In Boston Dr Whiteside of Harvard University has created a postage stamp sized diagnostic test for liver damage. Instead of the usual method of creating a diagnostic lab in miniature with small instruments, test tubes, and the like that fits into a small case and can be used in remote locations, Dr. Whiteside's lab is putting aside the glass and aluminum and settling instead for paper.
His laboratory devised a model which uses paper etched with tiny channels "mined with proteins and chemically-triggered dyes proteins”. All of this fits within a square of paper about the size of a postage stamp. To use the diagnostic tool, only a drop of blood needs to be placed on the square and as it runs through the channels the dyes respond to enzymes in the blood and light up different colors. Based on the colors, the health care provider can determine if liver damage is occurring or not.
The great thing about such a test is that, while it cost a great deal to create a working prototype, mass producing a small paper model is particularly cheap. Patients who suffer from AIDs and tuberculosis (in combination) take high doses of powerful drug cocktails run a high risk of liver damage and failure which can be even more deadly than the diseases they are trying to control. This makes it imperative to test on a regular basis to see how the drugs are affecting the organ. However, regular testing is far too expensive for many patients.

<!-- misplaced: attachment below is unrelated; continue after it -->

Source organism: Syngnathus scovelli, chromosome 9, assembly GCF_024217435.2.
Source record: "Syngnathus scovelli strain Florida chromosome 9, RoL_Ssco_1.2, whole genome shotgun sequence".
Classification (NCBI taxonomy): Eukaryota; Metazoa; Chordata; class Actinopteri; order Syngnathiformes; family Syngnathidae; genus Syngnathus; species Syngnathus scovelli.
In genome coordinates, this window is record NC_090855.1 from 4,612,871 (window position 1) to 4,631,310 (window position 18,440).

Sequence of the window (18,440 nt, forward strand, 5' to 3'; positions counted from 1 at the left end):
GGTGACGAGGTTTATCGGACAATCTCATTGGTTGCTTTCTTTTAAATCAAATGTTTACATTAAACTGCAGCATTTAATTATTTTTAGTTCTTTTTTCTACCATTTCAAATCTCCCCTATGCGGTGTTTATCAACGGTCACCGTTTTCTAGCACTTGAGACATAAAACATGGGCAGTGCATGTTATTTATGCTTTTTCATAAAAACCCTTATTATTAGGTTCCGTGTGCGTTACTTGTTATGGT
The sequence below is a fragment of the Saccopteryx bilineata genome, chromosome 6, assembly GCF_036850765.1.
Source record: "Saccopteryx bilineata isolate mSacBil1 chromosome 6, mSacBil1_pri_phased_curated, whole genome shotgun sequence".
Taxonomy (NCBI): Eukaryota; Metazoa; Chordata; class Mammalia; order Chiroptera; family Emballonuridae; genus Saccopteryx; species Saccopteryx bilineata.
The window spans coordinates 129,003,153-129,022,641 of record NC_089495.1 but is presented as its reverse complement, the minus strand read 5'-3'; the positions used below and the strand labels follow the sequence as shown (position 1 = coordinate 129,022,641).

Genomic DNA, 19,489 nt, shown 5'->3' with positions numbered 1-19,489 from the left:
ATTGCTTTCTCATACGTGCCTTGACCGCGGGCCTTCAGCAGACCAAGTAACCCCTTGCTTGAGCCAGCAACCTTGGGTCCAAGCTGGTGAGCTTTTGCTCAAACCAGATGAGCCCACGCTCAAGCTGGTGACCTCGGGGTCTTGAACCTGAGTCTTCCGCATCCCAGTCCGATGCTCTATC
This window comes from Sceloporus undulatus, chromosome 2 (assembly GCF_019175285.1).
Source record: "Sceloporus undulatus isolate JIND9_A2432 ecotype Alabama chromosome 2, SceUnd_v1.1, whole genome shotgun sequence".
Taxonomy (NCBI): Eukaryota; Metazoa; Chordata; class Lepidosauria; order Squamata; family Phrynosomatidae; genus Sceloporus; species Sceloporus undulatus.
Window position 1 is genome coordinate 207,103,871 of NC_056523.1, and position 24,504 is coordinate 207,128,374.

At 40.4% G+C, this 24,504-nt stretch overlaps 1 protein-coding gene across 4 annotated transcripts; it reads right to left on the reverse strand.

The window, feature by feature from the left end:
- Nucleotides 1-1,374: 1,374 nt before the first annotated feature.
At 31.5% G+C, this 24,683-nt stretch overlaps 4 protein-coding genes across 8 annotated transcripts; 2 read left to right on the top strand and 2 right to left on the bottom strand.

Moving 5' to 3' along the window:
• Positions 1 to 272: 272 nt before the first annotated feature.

Dr. Whiteside's test has the ability to revolutionize the way people are being treated for HIV with tuberculosis. If it could really be made for fifty cents, that could be affordable even for impoverished populations which could be a wonderful tool for trying to reduce liver failure associated with treatment of these combined illnesses.
The original article is at: http://www.nytimes.com/2011/09/27/health/27paper.html?ref=health